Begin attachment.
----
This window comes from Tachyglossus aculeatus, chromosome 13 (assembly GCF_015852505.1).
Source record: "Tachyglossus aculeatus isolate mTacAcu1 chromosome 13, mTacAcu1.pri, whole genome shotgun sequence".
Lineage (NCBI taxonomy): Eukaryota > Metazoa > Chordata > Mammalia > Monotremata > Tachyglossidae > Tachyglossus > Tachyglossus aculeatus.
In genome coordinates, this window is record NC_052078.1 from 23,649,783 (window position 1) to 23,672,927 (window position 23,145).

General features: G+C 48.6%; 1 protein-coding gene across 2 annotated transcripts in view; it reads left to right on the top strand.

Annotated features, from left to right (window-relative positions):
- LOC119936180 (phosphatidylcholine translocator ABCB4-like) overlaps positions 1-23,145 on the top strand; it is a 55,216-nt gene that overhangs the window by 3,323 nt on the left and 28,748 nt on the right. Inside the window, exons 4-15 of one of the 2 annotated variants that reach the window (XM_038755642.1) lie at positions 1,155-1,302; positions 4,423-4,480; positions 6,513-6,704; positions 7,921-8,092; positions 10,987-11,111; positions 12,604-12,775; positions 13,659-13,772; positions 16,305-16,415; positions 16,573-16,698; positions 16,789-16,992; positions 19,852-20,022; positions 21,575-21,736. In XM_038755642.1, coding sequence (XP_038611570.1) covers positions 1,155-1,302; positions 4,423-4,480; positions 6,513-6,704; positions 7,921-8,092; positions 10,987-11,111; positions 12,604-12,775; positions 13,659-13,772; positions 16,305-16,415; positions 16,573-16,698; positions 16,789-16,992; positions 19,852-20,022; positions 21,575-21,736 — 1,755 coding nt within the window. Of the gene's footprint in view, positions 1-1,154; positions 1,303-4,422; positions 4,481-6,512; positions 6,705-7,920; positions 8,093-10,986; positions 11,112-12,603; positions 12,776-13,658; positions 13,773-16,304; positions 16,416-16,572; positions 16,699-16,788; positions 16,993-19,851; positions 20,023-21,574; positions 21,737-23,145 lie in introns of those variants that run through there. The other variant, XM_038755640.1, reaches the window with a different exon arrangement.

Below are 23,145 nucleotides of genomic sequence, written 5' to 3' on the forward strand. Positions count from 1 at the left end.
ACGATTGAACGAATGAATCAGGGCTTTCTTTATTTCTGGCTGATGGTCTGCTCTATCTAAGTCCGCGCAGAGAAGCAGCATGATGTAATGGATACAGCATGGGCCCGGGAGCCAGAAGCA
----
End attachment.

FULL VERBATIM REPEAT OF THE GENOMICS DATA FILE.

This window comes from Tachyglossus aculeatus, chromosome 13 (assembly GCF_015852505.1).
Source record: "Tachyglossus aculeatus isolate mTacAcu1 chromosome 13, mTacAcu1.pri, whole genome shotgun sequence".
Lineage (NCBI taxonomy): Eukaryota > Metazoa > Chordata > Mammalia > Monotremata > Tachyglossidae > Tachyglossus > Tachyglossus aculeatus.
In genome coordinates, this window is record NC_052078.1 from 23,649,783 (window position 1) to 23,672,927 (window position 23,145).

General features: G+C 48.6%; 1 protein-coding gene across 2 annotated transcripts in view; it reads left to right on the top strand.

Annotated features, from left to right (window-relative positions):
- LOC119936180 (phosphatidylcholine translocator ABCB4-like) overlaps positions 1-23,145 on the top strand; it is a 55,216-nt gene that overhangs the window by 3,323 nt on the left and 28,748 nt on the right. Inside the window, exons 4-15 of one of the 2 annotated variants that reach the window (XM_038755642.1) lie at positions 1,155-1,302; positions 4,423-4,480; positions 6,513-6,704; positions 7,921-8,092; positions 10,987-11,111; positions 12,604-12,775; positions 13,659-13,772; positions 16,305-16,415; positions 16,573-16,698; positions 16,789-16,992; positions 19,852-20,022; positions 21,575-21,736. In XM_038755642.1, coding sequence (XP_038611570.1) covers positions 1,155-1,302; positions 4,423-4,480; positions 6,513-6,704; positions 7,921-8,092; positions 10,987-11,111; positions 12,604-12,775; positions 13,659-13,772; positions 16,305-16,415; positions 16,573-16,698; positions 16,789-16,992; positions 19,852-20,022; positions 21,575-21,736 — 1,755 coding nt within the window. Of the gene's footprint in view, positions 1-1,154; positions 1,303-4,422; positions 4,481-6,512; positions 6,705-7,920; positions 8,093-10,986; positions 11,112-12,603; positions 12,776-13,658; positions 13,773-16,304; positions 16,416-16,572; positions 16,699-16,788; positions 16,993-19,851; positions 20,023-21,574; positions 21,737-23,145 lie in introns of those variants that run through there. The other variant, XM_038755640.1, reaches the window with a different exon arrangement.

Below are 23,145 nucleotides of genomic sequence, written 5' to 3' on the forward strand. Positions count from 1 at the left end.
ACGATTGAACGAATGAATCAGGGCTTTCTTTATTTCTGGCTGATGGTCTGCTCTATCTAAGTCCGCGCAGAGAAGCAGCATGATGTAATGGATACAGCATGGGCCCGGGAGCCAGAAGCA